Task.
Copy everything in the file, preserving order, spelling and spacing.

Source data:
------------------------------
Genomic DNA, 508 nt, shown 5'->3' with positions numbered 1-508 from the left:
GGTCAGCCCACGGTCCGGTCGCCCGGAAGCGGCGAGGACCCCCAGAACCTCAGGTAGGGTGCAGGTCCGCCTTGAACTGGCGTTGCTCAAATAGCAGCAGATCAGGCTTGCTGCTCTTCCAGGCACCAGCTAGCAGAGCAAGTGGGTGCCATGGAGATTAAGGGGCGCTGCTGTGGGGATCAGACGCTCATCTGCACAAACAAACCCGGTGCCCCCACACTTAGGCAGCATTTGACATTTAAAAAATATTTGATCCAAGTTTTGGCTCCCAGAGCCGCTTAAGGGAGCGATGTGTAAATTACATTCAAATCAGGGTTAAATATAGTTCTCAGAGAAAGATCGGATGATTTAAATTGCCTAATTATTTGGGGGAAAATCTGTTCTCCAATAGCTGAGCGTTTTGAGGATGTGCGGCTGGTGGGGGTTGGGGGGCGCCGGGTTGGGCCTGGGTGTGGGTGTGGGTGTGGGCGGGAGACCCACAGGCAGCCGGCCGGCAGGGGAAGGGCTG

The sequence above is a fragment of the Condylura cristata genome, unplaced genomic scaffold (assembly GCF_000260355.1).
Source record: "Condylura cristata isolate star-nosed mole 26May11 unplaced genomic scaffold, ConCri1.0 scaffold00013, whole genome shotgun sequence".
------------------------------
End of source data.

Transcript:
Genomic DNA, 508 nt, shown 5'->3' with positions numbered 1-508 from the left:
GGTCAGCCCACGGTCCGGTCGCCCGGAAGCGGCGAGGACCCCCAGAACCTCAGGTAGGGTGCAGGTCCGCCTTGAACTGGCGTTGCTCAAATAGCAGCAGATCAGGCTTGCTGCTCTTCCAGGCACCAGCTAGCAGAGCAAGTGGGTGCCATGGAGATTAAGGGGCGCTGCTGTGGGGATCAGACGCTCATCTGCACAAACAAACCCGGTGCCCCCACACTTAGGCAGCATTTGACATTTAAAAAATATTTGATCCAAGTTTTGGCTCCCAGAGCCGCTTAAGGGAGCGATGTGTAAATTACATTCAAATCAGGGTTAAATATAGTTCTCAGAGAAAGATCGGATGATTTAAATTGCCTAATTATTTGGGGGAAAATCTGTTCTCCAATAGCTGAGCGTTTTGAGGATGTGCGGCTGGTGGGGGTTGGGGGGCGCCGGGTTGGGCCTGGGTGTGGGTGTGGGTGTGGGCGGGAGACCCACAGGCAGCCGGCCGGCAGGGGAAGGGCTG

The sequence above is a fragment of the Condylura cristata genome, unplaced genomic scaffold (assembly GCF_000260355.1).
Source record: "Condylura cristata isolate star-nosed mole 26May11 unplaced genomic scaffold, ConCri1.0 scaffold00013, whole genome shotgun sequence".